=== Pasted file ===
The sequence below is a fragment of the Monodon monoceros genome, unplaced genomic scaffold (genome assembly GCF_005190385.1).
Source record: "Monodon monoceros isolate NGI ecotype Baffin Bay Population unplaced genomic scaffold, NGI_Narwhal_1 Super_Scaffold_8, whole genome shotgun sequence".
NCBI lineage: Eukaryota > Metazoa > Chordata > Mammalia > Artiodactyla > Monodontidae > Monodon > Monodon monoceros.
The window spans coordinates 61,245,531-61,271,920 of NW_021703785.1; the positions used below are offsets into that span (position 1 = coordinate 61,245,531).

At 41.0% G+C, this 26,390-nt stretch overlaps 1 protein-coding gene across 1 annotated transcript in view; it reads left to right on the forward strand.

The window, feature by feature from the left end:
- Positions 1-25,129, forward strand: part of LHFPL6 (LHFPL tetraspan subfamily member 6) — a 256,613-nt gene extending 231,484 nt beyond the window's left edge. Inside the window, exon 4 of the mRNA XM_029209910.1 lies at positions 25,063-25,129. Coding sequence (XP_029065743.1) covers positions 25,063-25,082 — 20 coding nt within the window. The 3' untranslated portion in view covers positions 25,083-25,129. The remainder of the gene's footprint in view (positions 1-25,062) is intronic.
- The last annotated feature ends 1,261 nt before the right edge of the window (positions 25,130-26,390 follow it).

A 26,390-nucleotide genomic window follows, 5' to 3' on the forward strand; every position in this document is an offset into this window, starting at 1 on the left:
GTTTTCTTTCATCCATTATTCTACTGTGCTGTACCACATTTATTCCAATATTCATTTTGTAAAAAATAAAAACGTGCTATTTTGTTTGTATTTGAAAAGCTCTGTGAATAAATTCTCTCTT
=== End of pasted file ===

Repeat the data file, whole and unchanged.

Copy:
The sequence below is a fragment of the Monodon monoceros genome, unplaced genomic scaffold (genome assembly GCF_005190385.1).
Source record: "Monodon monoceros isolate NGI ecotype Baffin Bay Population unplaced genomic scaffold, NGI_Narwhal_1 Super_Scaffold_8, whole genome shotgun sequence".
NCBI lineage: Eukaryota > Metazoa > Chordata > Mammalia > Artiodactyla > Monodontidae > Monodon > Monodon monoceros.
The window spans coordinates 61,245,531-61,271,920 of NW_021703785.1; the positions used below are offsets into that span (position 1 = coordinate 61,245,531).

At 41.0% G+C, this 26,390-nt stretch overlaps 1 protein-coding gene across 1 annotated transcript in view; it reads left to right on the forward strand.

The window, feature by feature from the left end:
- Positions 1-25,129, forward strand: part of LHFPL6 (LHFPL tetraspan subfamily member 6) — a 256,613-nt gene extending 231,484 nt beyond the window's left edge. Inside the window, exon 4 of the mRNA XM_029209910.1 lies at positions 25,063-25,129. Coding sequence (XP_029065743.1) covers positions 25,063-25,082 — 20 coding nt within the window. The 3' untranslated portion in view covers positions 25,083-25,129. The remainder of the gene's footprint in view (positions 1-25,062) is intronic.
- The last annotated feature ends 1,261 nt before the right edge of the window (positions 25,130-26,390 follow it).

A 26,390-nucleotide genomic window follows, 5' to 3' on the forward strand; every position in this document is an offset into this window, starting at 1 on the left:
GTTTTCTTTCATCCATTATTCTACTGTGCTGTACCACATTTATTCCAATATTCATTTTGTAAAAAATAAAAACGTGCTATTTTGTTTGTATTTGAAAAGCTCTGTGAATAAATTCTCTCTT